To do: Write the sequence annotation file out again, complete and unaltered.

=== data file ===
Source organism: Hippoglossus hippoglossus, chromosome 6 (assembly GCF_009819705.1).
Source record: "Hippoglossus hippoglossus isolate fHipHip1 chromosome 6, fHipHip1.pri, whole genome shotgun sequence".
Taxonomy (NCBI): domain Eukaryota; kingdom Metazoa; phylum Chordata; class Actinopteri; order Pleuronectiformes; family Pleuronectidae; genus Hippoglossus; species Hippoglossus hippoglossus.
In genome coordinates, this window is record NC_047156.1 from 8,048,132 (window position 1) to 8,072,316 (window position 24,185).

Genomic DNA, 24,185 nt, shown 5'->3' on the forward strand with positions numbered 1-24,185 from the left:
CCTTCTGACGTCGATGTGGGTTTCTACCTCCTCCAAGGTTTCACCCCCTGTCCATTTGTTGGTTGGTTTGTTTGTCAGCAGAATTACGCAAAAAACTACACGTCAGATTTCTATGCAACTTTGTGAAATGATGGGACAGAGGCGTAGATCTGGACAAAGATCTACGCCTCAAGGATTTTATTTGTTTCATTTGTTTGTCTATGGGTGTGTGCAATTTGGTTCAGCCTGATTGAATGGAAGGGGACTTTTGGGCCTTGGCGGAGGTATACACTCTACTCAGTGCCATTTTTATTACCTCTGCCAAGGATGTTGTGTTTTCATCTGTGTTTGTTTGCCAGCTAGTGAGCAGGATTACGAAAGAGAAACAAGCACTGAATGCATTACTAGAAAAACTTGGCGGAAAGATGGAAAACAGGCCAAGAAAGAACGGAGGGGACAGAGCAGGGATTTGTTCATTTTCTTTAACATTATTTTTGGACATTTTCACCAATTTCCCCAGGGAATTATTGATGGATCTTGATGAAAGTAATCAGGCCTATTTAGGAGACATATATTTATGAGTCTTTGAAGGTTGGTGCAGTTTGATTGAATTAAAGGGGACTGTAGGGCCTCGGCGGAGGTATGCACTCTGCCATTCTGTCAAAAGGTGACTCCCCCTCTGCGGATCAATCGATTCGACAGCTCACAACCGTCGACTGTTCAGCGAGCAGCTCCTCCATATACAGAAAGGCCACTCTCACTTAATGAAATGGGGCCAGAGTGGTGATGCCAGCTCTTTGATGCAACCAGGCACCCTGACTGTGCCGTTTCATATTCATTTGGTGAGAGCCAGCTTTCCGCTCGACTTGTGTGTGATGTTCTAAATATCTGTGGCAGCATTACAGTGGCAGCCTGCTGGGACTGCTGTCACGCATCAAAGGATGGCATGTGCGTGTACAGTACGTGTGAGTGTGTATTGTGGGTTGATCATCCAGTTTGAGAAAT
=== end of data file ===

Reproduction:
Source organism: Hippoglossus hippoglossus, chromosome 6 (assembly GCF_009819705.1).
Source record: "Hippoglossus hippoglossus isolate fHipHip1 chromosome 6, fHipHip1.pri, whole genome shotgun sequence".
Taxonomy (NCBI): domain Eukaryota; kingdom Metazoa; phylum Chordata; class Actinopteri; order Pleuronectiformes; family Pleuronectidae; genus Hippoglossus; species Hippoglossus hippoglossus.
In genome coordinates, this window is record NC_047156.1 from 8,048,132 (window position 1) to 8,072,316 (window position 24,185).

Genomic DNA, 24,185 nt, shown 5'->3' on the forward strand with positions numbered 1-24,185 from the left:
CCTTCTGACGTCGATGTGGGTTTCTACCTCCTCCAAGGTTTCACCCCCTGTCCATTTGTTGGTTGGTTTGTTTGTCAGCAGAATTACGCAAAAAACTACACGTCAGATTTCTATGCAACTTTGTGAAATGATGGGACAGAGGCGTAGATCTGGACAAAGATCTACGCCTCAAGGATTTTATTTGTTTCATTTGTTTGTCTATGGGTGTGTGCAATTTGGTTCAGCCTGATTGAATGGAAGGGGACTTTTGGGCCTTGGCGGAGGTATACACTCTACTCAGTGCCATTTTTATTACCTCTGCCAAGGATGTTGTGTTTTCATCTGTGTTTGTTTGCCAGCTAGTGAGCAGGATTACGAAAGAGAAACAAGCACTGAATGCATTACTAGAAAAACTTGGCGGAAAGATGGAAAACAGGCCAAGAAAGAACGGAGGGGACAGAGCAGGGATTTGTTCATTTTCTTTAACATTATTTTTGGACATTTTCACCAATTTCCCCAGGGAATTATTGATGGATCTTGATGAAAGTAATCAGGCCTATTTAGGAGACATATATTTATGAGTCTTTGAAGGTTGGTGCAGTTTGATTGAATTAAAGGGGACTGTAGGGCCTCGGCGGAGGTATGCACTCTGCCATTCTGTCAAAAGGTGACTCCCCCTCTGCGGATCAATCGATTCGACAGCTCACAACCGTCGACTGTTCAGCGAGCAGCTCCTCCATATACAGAAAGGCCACTCTCACTTAATGAAATGGGGCCAGAGTGGTGATGCCAGCTCTTTGATGCAACCAGGCACCCTGACTGTGCCGTTTCATATTCATTTGGTGAGAGCCAGCTTTCCGCTCGACTTGTGTGTGATGTTCTAAATATCTGTGGCAGCATTACAGTGGCAGCCTGCTGGGACTGCTGTCACGCATCAAAGGATGGCATGTGCGTGTACAGTACGTGTGAGTGTGTATTGTGGGTTGATCATCCAGTTTGAGAAAT